With the series "Wir Kinder vom Bahnhof Zoo," Amazon Prime revisits the bestselling biographic novel and movie based on a teenager's story of addiction.
In the late 1970s and early 80s, the harrowing story of an adolescent girl name Christiane F. repeatedly made headlines in Germany, leaving the country in a state of shock.
The 1978 biographic novel Wir Kinder vom Bahnhof Zoo was regarded as scandalous, highlighting how society had failed its weakest members — children.
While the book was actually written by two journalists from Germany's Stern news magazine, based on days of interviews with protagonist Christiane Felscherinow, its first-person narrative delivered a disturbing account of the reality of drug abuse and its consequences.
The 1981 film adaptation of the story — directed by German filmmaker Uli Edel — went even further with its extremely graphic depictions.
There was a widespread public outcry over how a prosperous Western society could allow its youth to descend into such a state of despair and misery, with heroin addiction, child prostitution and homelessness leading to the deaths of those surrounding the young Christiane F., who first descended into her drug-fueled reality when she was only 13 years old.
Some people meanwhile accused the producers of the film version of seducing youngsters into substance abuse by glamorizing this kind of lifestyle on the silver screen, by simply reducing it to a coming-of-age story of sorts.
Nevertheless, the book spent 95 weeks at the top of Germany's bestseller lists, and the movie was one of the top German cinema exports of all time.
A new Amazon Prime series
Amazon Prime is now revisiting Christiane F.'s world-famous story through an eight-episode TV series, which launches on February 19.
Australian-Austrian actress Jana McKinnon stars in the lead role, while film producer Oliver Berben, the son of the famous German actress Iris Berben, spared no costs in depicting the highs and lows of drugs abuse over the seven-hour series.
But can today's streaming generation still be shocked, moved or even seduced by the story of Christiane F. — or have audiences seen much worse in the 40 years since the biography's initial release?
A cautionary tale made in Germany
In Germany, Christiane Felscherinow became a reluctant celebrity after sharing her story in 1978. Kai Hermann, one of the two Stern journalists who recorded Felscherinow's testimony, said that hers was a "story that you simply couldn't escape. It would come back to haunt (the reader) time and again."
In a way, her walled-in reality also mirrored life within the confines of the Berlin Wall at the time: Felscherinow's attempts to escape the mundane limitations of her own existence were seen as a reflection of people being stuck in the city that was isolated from the rest of West Germany.
But much has changed since: the Berlin Wall has long come down, Germany has advanced to take the role of a global superpower, and the novel has become compulsory reading material in many schools across the country, as a cautionary tale against drugs.
Meanwhile, themes of drug abuse and prostitution have also became mainstream staples on television and cinema with works such as David Lynch's Twin Peaks, Danny Boyle's Trainspotting and Darren Aronofsky's Requiem for a Dream.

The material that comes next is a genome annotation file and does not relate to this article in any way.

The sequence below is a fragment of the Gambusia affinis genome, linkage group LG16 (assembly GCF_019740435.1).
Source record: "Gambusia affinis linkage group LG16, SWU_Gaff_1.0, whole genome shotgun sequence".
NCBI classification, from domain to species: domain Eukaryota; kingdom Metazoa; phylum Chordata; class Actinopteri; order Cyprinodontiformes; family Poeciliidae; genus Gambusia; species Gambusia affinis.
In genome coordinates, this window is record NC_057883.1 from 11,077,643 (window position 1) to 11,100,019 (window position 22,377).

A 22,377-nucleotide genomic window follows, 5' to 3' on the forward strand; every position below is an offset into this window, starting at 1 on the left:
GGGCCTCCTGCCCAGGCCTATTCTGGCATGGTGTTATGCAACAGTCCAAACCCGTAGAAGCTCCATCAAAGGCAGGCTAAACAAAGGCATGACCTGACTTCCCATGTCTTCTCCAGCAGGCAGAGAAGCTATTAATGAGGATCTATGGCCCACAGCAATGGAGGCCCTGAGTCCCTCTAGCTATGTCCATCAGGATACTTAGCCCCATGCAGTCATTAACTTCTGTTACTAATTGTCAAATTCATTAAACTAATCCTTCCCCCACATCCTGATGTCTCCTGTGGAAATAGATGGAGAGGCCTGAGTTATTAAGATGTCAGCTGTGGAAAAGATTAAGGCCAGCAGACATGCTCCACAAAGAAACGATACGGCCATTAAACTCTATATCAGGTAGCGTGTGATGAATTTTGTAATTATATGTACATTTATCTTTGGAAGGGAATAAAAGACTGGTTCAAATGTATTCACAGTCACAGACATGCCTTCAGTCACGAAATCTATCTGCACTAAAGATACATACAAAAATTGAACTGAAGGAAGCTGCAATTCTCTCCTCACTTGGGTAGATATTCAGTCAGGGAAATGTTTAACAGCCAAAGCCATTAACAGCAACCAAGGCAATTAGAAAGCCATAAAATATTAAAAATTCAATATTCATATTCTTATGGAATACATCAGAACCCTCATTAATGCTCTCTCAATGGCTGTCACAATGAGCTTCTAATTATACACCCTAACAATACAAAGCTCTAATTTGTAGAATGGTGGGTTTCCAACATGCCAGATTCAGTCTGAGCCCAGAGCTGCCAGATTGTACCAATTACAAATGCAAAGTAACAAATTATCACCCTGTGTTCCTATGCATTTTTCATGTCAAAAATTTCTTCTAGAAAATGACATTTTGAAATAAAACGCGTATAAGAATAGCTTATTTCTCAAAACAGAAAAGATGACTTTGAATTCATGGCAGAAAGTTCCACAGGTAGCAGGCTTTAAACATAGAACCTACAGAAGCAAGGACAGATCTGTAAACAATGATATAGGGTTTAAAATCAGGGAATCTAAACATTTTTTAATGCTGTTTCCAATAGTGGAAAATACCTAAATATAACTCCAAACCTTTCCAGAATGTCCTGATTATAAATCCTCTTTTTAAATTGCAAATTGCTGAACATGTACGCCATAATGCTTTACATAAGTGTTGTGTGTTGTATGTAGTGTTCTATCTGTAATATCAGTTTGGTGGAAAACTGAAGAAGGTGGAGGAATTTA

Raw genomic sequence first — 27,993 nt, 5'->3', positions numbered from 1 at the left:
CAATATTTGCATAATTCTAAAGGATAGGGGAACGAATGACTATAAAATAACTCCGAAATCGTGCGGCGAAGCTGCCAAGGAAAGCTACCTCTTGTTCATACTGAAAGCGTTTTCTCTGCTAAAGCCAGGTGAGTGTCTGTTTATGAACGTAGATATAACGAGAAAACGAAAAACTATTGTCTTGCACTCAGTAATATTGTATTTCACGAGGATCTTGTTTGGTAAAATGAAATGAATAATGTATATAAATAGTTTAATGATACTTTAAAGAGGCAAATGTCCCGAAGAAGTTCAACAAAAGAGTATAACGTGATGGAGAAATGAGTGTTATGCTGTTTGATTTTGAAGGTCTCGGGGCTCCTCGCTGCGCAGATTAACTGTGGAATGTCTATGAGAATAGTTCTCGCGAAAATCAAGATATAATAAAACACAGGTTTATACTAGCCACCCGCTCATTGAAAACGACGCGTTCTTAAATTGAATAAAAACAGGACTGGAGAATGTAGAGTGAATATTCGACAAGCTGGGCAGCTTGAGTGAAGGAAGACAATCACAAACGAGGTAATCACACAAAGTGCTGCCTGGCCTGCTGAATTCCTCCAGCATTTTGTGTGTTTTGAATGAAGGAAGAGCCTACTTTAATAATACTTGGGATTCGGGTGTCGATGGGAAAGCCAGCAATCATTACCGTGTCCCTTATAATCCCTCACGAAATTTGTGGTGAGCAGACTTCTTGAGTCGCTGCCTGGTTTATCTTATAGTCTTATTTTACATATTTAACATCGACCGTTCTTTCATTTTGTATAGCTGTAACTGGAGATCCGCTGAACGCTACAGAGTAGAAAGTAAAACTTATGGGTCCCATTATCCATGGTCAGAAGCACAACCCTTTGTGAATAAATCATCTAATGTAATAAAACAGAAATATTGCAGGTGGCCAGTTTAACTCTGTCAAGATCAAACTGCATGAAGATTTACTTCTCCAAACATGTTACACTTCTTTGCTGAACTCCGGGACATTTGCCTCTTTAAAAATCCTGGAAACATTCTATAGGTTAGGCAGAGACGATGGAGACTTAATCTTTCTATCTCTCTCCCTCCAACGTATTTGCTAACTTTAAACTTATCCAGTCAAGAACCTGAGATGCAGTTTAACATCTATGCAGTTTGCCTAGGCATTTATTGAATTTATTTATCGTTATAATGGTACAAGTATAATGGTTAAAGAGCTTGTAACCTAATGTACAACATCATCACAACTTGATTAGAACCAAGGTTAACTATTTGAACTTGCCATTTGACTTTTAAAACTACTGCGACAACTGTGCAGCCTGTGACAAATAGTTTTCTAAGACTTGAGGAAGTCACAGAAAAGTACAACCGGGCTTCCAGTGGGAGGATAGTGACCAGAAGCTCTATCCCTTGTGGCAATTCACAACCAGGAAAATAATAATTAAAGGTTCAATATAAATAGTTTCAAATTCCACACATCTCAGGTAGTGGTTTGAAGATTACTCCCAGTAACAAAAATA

Sex, drugs and rock 'n roll?
Beyond Germany, the original movie by Uli Edel also reached international acclaim by featuring David Bowie giving a concert in Berlin. His hit single "Heroes" became the theme song of the movie.
However, the irony that Bowie himself battled drug addiction for years might be lost on the younger generations today, who may hardly remember much about Mr. Ziggy Stardust.
In a 2013 interview with Vice, Christiane Felscherinow pointed out the double standards behind such marketing ploys: "You are admired, even though you take drugs, just as long as you're something special — a musician or a painter. But if you're a drug user and you have none of these talents, you're deemed useless to society."
Addicted to addiction
The Amazon Prime version of Christiane F.'s biography meanwhile also works somewhat like a drug itself: it rather relies on the "binge effect" of contemporary series; the show dives deeper into the roles, explores relationships between the characters, and asks the uncomfortable question: "Where did it all go wrong?"
The series addresses the issue of addiction by making the audience addicted to Christiane F.'s story itself. It features quick cuts, jumps between realities to mimic the experience of being on psychoactive drugs, and reserves all judgment, never proselytizing about the evils of drugs.
Instead, it portrays the contrast between the young girl's overall sense of boredom, which she says drove her into drugs, and the escape that these illegal substances gave her. Viewers are assumed to be smart enough to draw their own conclusions.
Felscherinow also said in the 2013 Vice interview that drugs simply gave her an escape from her dysfunctional upbringing: "I was so lonely when I was a kid. I just wanted to belong; I was struggling with the world."
And that struggle is something that any person — young or old — can probably relate to. Producer Oliver Berben said that the story is about "how young people try to find their place in this world. And this is a tough and brutal world."
Indeed, that world is still being brutal to Christiane Felscherinow today; throughout her life journey, she has always maintained that taking drugs has simply become part of her identity, and that she demands a notion of respect for that: "I never wanted to give them up. I didn't know anything else. I decided to live a different life to other people. I don't need a pretense to stop.
"But I don't want to be remembered only as Christiane F. There's more to me than just that story."